THE governors at one of North Yorkshire's leading secondary schools have resigned in a dispute with the head teacher and the local education authority.
The governors of Richmond School resigned en masse on Monday after North Yorkshire County Council issued the governors with a warning notice.
The notice was issued under the Education and Inspections Act 2006 used when the local education authority believes there is a serious breakdown in the way the school is managed or governed which is prejudicing, or likely to prejudice, standards of performance.
The former governors of Richmond School, led by chairwoman Anne Skeoch, wrote to Peter Dwyer and Janet Bates of North Yorkshire County Council's children and young peoples service, to say they found the grounds on which a warning notice was based to be biased.
The letter states: "The governing body is disturbed that the local authority did not provide any substantive evidence to support the conclusions that were recorded in the notice; furthermore, there appeared to be a reluctance to disclose such evidence.
"You confirmed that there had been no prior discussion with any member of the governing body to test the validity of the conclusions recorded in the notice."
The letter pointed out that a 2013 Ofsted report, based upon an inspection carried in February 2013, said: "strong leadership, including the work of the governing body, is driving secure, swift and sustained improvements in students progress, and added: Members of the governing body provide strong challenge to holding the school to account."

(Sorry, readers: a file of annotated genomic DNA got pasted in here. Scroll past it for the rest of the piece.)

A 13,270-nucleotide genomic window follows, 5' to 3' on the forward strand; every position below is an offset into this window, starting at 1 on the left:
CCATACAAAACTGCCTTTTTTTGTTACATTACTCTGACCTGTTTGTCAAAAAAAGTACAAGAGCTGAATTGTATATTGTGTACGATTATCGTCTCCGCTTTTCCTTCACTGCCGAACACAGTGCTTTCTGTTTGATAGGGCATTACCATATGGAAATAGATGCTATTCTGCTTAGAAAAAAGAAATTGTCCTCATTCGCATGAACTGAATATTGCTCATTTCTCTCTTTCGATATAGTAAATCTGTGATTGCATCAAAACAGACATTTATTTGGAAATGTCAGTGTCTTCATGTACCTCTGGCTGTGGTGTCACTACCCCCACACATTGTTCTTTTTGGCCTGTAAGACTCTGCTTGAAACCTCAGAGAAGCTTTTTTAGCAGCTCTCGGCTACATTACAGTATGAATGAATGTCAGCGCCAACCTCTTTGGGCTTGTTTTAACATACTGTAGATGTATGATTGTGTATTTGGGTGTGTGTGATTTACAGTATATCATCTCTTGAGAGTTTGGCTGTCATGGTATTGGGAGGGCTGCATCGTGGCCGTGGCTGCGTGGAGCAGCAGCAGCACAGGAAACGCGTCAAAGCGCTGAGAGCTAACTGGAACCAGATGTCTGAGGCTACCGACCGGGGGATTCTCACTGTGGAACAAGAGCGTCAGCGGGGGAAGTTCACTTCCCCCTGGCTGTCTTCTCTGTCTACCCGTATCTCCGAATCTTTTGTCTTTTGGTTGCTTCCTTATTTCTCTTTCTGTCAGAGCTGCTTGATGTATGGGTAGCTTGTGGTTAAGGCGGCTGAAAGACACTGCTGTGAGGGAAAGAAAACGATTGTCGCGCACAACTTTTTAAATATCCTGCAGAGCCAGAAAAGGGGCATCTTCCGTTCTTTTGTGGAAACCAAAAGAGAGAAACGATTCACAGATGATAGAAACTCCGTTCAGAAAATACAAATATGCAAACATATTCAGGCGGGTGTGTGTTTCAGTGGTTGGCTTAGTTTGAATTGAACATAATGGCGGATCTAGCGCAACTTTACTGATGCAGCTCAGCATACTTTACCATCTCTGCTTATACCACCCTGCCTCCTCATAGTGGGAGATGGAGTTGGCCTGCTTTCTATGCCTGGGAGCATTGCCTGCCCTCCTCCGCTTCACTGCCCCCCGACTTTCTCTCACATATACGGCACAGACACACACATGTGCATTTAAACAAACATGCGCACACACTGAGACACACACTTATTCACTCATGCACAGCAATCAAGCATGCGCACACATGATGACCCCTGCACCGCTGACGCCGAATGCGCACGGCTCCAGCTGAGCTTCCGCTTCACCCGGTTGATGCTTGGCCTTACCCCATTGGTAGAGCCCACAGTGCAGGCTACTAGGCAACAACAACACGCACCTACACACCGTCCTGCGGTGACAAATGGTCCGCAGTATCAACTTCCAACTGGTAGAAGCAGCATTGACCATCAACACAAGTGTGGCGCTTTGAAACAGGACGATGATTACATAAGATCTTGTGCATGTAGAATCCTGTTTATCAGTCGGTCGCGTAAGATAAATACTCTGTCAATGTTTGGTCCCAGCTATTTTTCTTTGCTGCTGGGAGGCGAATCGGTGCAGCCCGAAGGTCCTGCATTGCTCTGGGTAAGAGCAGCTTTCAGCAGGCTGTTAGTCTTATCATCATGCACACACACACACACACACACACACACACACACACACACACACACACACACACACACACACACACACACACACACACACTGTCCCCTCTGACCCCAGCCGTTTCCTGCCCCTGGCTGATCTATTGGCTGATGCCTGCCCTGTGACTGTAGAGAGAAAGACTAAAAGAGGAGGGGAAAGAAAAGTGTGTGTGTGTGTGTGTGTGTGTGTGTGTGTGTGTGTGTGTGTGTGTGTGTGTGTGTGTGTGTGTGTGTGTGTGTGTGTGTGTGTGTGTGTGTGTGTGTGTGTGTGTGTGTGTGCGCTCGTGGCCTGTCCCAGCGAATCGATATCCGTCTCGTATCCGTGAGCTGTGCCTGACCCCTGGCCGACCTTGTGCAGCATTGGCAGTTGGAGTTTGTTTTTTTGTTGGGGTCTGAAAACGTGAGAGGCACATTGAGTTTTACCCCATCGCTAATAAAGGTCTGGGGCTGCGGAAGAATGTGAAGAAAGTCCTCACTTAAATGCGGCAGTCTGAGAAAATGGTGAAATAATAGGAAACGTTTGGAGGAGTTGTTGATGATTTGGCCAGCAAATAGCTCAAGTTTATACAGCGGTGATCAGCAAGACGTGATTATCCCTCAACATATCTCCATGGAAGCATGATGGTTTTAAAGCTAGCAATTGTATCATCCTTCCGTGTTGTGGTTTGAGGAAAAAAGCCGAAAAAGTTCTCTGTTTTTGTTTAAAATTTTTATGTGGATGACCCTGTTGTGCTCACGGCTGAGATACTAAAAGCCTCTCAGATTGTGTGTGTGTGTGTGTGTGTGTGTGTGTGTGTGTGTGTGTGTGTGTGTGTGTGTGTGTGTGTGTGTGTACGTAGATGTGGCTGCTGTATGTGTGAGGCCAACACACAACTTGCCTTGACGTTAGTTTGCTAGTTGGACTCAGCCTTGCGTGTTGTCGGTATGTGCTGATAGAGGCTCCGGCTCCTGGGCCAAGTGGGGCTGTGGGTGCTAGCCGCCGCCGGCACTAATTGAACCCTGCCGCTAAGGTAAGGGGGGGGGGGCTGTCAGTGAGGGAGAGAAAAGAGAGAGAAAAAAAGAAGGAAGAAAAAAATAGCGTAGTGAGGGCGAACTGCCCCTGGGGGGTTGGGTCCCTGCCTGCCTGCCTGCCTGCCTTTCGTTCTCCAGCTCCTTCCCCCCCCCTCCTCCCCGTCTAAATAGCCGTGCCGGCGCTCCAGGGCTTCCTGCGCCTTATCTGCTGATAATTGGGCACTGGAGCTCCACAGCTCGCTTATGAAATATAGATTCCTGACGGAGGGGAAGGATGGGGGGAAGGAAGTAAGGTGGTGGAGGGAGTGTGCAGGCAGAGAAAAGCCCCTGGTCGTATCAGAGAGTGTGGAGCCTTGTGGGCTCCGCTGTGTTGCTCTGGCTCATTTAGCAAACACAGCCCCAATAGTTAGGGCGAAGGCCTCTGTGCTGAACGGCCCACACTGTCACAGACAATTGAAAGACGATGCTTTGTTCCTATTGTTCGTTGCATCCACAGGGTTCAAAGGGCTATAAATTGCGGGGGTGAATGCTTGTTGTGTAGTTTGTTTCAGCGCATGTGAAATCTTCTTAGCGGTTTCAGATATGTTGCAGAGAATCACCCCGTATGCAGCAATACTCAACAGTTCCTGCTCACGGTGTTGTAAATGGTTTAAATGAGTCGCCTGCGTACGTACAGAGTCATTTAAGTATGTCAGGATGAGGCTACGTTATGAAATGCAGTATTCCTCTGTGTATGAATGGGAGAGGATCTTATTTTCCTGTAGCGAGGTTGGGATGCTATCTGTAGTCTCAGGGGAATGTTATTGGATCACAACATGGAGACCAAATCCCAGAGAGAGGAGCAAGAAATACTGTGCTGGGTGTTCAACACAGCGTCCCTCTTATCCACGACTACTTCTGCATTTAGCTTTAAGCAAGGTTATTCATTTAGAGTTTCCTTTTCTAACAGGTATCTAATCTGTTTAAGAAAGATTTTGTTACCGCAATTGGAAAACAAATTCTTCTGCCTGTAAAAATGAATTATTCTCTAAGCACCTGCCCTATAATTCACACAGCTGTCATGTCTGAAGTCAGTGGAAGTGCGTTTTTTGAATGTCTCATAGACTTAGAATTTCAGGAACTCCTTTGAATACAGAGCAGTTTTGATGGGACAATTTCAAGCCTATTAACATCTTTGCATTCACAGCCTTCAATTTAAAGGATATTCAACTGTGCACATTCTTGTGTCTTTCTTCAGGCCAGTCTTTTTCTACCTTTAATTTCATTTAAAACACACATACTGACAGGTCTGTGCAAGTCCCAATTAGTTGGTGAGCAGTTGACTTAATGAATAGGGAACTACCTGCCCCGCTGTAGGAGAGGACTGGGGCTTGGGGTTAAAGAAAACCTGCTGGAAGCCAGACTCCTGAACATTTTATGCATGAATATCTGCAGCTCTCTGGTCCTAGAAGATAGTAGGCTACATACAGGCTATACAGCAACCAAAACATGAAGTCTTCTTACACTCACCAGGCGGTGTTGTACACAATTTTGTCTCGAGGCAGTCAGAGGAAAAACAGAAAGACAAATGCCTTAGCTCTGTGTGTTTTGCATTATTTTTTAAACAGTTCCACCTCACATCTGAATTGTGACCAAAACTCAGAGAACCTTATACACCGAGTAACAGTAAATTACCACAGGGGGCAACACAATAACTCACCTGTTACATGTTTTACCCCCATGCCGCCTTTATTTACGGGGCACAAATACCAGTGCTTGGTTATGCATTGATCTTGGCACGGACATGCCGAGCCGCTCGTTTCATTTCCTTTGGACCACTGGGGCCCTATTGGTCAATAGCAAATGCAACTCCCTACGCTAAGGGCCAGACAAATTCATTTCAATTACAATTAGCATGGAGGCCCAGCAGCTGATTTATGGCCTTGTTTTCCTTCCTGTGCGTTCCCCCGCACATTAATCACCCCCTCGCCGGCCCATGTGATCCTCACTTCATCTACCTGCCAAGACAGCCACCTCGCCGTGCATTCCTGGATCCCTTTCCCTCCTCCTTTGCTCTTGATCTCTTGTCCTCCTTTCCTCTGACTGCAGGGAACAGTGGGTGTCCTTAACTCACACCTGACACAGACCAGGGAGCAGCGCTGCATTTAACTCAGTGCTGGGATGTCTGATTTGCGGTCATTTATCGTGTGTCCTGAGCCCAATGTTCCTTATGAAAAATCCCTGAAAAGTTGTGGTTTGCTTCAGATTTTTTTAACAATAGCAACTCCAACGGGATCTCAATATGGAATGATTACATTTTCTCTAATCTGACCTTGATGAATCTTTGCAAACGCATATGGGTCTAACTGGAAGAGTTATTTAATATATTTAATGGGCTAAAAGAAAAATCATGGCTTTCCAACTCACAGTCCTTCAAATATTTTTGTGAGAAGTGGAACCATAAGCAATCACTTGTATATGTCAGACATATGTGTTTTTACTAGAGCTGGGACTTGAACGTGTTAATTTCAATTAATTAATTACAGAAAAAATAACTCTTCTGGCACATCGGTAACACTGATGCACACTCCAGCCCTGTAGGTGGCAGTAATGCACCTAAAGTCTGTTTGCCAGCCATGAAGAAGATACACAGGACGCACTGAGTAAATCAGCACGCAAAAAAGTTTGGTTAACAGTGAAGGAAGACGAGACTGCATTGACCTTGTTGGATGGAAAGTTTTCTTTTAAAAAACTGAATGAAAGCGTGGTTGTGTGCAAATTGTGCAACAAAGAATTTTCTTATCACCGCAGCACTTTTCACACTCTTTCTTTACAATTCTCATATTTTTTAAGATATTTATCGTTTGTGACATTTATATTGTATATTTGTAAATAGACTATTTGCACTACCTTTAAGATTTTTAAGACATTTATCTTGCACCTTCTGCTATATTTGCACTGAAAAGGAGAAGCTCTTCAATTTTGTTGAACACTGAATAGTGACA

The governors added: "The notice delivered by you at the meeting on Thursday, February 13, records conclusions entirely at odds with the Ofsted conclusions we believe that the significant differences in the views expressed in the documents serve to undermine considerably the credibility of the warning notice.
"We have concluded the combined actions of the headteacher and the local authority have fatally undermined the ability of this body to comply with its statutory duties of effectively monitoring and holding to account the schools leadership team.
"Given this, and whilst we believe there are extensive and forceful grounds for challenging the notice, governors have serious reservations now as to the possibility of any form of sound governance at the school, whether by this or a new body."
North Yorkshire County Councillor Arthur Barker said: "Clearly these are matters of an important and confidential nature but I can assure all that no safeguarding issues are involved.
"At a meeting on Thursday, February 13, officers from Children and Young Peoples Service met the governing body. Following that meeting the full governing body chose to resign.
"The local authority will now appoint an interim executive board and will appoint a new governing body as soon as possible.
"The day-to-day running of the school and the educational provision for pupils will not be affected."